Two Russian cosmonauts and a NASA astronaut quickly orbited the International Space Station on Friday (March 19), while moving their Soyuz spacecraft in preparation for the arrival of the next crew.
Expedition 64 director Sergey Ryzhikov and flight engineer Sergey Kud-Sverchkov, both of Russia’s state-owned space agency Roscosmos, and NASA flight engineer Kate Rubins, the Sokol weight suit, boarded the spacecraft Their Russian Soyuz MS-17 were then extracted from the ground Port of the station’s Rassvet Mini Search Module 1 (MRM 1) at 12:38 pm EDT (1638 GMT).
“Separation!” Ryzhikov radioed into control of the Russian mission outside Moscow when the Soyuz left the space station.
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Slowly retreating from Rassvet at a rate of less than one foot per second (0.2 meters per second), the Soyuz reached a separation distance of about 130 feet (40 meters) and stopped while ground controllers and Ryzhikov making sure Soyuz systems were right. resolved.
Ryzhikov piloted the Soyuz flying around the Russian section of the orbiting laboratory, from nadir to zenith, passing the Progress MS-16 and Progress MS-14 cargo vehicles while moving to spaceflight port of the Poisk Mini -Research Module 2 (MRM 2).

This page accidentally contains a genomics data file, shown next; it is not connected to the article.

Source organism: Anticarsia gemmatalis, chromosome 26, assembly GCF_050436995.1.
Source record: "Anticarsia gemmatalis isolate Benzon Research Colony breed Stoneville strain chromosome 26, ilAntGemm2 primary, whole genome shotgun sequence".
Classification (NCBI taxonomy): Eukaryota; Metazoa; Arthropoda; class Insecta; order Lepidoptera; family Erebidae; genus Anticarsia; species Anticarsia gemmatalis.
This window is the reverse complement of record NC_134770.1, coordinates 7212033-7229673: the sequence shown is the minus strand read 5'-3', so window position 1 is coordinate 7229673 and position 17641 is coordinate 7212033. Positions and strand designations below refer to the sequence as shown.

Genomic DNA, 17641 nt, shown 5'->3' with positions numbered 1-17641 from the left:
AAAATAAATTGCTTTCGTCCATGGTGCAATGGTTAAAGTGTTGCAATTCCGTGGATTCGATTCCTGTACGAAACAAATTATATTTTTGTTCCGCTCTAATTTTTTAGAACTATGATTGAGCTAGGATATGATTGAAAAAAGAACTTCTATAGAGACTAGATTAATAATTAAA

After some further rest to ensure that the Soyuz was aligned with Poisk, Ryzhikov, Kud-Sverchkov and Rubins reconnected to the space staton at 1:12 pm EDT (1712 GMT), 34 minutes after their release .
“Standing side by side for communication. A message has been confirmed!” Ryzhikov said.
“Congratulations on the successful docking,” mission control replied.
The hats between the Soyuz and the station were expected to open at around 3:30 pm EDT (1930 GMT).
The Soyuz MS-17 re-release released a Rassvet port for another Soyuz spacecraft, MS-18, which launched three crews for the station’s Expedition 65 in April. Roscosmos cosmonauts Oleg Novitsky and Pyotr Dubrov, along with NASA astronaut Mark Vande Hei, are expected to take off on April 9 from Russia’s Baikonur Cosmodrome in Kazakhstan.
Related: The International Space Station
The Soyuz move was made to keep Poisk open for future space travel. The model was first used as an aircraft in November 2020. With the MS-17 crew ready to leave the space station for Earth on April 17, and arrive at Soyuz MS-18 at the Rassvet, Poisk will be open to support Russia’s extravehicular activities.
Soyuz movements do not appear regularly, but they are not uncommon either. In a 20-year history of human activity on the International Space Stations, crews have now refurbished their Soyuz spacecraft at various ports 19 times. A further 29 Soyuz maneuvers were performed by cosmonauts on former Russian space stations, for a total of 48 maneuvers since 1978.
Robert Pearlman is a Space.com donation writer and editor of collectSPACE.com, a Space.com partner site and major space history news publisher. Follow collectSPACE on Facebook and Twitter at @collectSPACE. Follow us @Spacedotcom and Facebook.